(739189350438, 'Mixed Nuts', 5.99, '2015-09-18 12:00:00-5’) -- Partial unique index support: ON CONFLICT (upc_barcode) WHERE is_active DO UPDATE SET description = EXCLUDED.description, last_updated_at = EXCLUDED.last_updated_at, current_retail_price = EXCLUDED.current_retail_price; 23 • Products may need to be “logically” deleted. Need to stay in table though, which prevents actual deletion. • “is_active” boolean column represents this concept. • Partial unique indexes can enforce uniqueness among active products alone. Must consider what happens if and when product re-added. • With PostgreSQL’s ON CONFLICT DO UPDATE, this “just works”.
  24. Safety first • Lots of thought went into making the

    feature easy to use correctly, as we’ve seen. • Almost as much thought went into making it hard to use incorrectly. • The way that the semantics of a query depend on the presence of a constraint (or unique index) is pretty novel. • This behooves us to bend over backwards to make it safe. • This is thought to be a strong overall advantage for PostgreSQL. I think that we’re the first to make UPSERT easy. 24
  25. postgres=# EXPLAIN INSERT INTO upsert (key, val) VALUES(1, 'Baz') ON

    CONFLICT (key) DO UPDATE SET val = EXCLUDED.val WHERE EXCLUDED.val <> 'Contrived'; QUERY PLAN ---------------------------------------------------- Insert on upsert (cost=0.00..0.01 rows=1 width=0) Conflict Resolution: UPDATE Conflict Arbiter Indexes: upsert_pkey Conflict Filter: (excluded.val <> 'Contrived'::text) -> Result (cost=0.00..0.01 rows=1 width=0) (5 rows) 25
  26. postgres=# EXPLAIN INSERT INTO upsert (key, val) VALUES(1, 'Baz') ON

    CONFLICT (key) WHERE is_active DO UPDATE SET val = EXCLUDED.val WHERE EXCLUDED.val <> 'Contrived'; QUERY PLAN ---------------------------------------------------- Insert on upsert (cost=0.00..0.01 rows=1 width=0) Conflict Resolution: UPDATE Conflict Arbiter Indexes: upsert_pkey, key_is_active_idx Conflict Filter: (excluded.val <> 'Contrived'::text) -> Result (cost=0.00..0.01 rows=1 width=0) (5 rows) 26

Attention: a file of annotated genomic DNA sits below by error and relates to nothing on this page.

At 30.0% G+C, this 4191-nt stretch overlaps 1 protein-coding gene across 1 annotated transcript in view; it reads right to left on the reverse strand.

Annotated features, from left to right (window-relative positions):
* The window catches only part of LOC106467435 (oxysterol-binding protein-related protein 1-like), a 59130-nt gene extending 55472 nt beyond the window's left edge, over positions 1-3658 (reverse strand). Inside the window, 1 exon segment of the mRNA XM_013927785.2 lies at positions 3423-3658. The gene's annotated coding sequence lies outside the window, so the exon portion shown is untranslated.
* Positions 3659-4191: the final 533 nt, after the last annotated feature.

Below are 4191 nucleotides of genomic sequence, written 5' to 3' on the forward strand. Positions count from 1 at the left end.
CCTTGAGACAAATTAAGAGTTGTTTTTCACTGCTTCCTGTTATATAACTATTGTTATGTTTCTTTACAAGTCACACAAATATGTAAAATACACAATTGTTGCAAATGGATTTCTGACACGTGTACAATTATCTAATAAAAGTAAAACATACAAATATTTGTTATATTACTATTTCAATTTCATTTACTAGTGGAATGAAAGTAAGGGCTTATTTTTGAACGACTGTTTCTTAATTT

27. Advanced inference • Also supports expression indexes. • Is extremely

    forgiving of ordering and redundancy. • A predicate on inference specification will work with unique indexes that satisfy it. This includes equivalent indexes without any predicate, for example. • Again: Use inference specification. Do not name constraint directly. • Exclusion constraints require this, though (although you may not have to use an explicit constraint at all for DO NOTHING). 27
  28. Other advanced features • postgres_fdw supports DO NOTHING variant only.

    • Unique index inference specification mandatory for DO UPDATE, but foreign tables never have any local index/constraint. • RLS works — INSERT, UPDATE, and ALL policies handled at each stage. • Updatable views work. 28
  29. Other advanced features • Logical decoding plugins will see either

    INSERT or UPDATE for each affected row. • New-to-9.5 subselect update list syntax works, of course. • In general, ON CONFLICT DO UPDATE statement totally unrestricted in structure. • Can contain subselects in target list, just like an INSERT or UPDATE. • Special WHERE clause (final update decision) can contain subselects. • RETURNING supported, so may appear in WITH clause. 29
  30. Thanks! Any questions?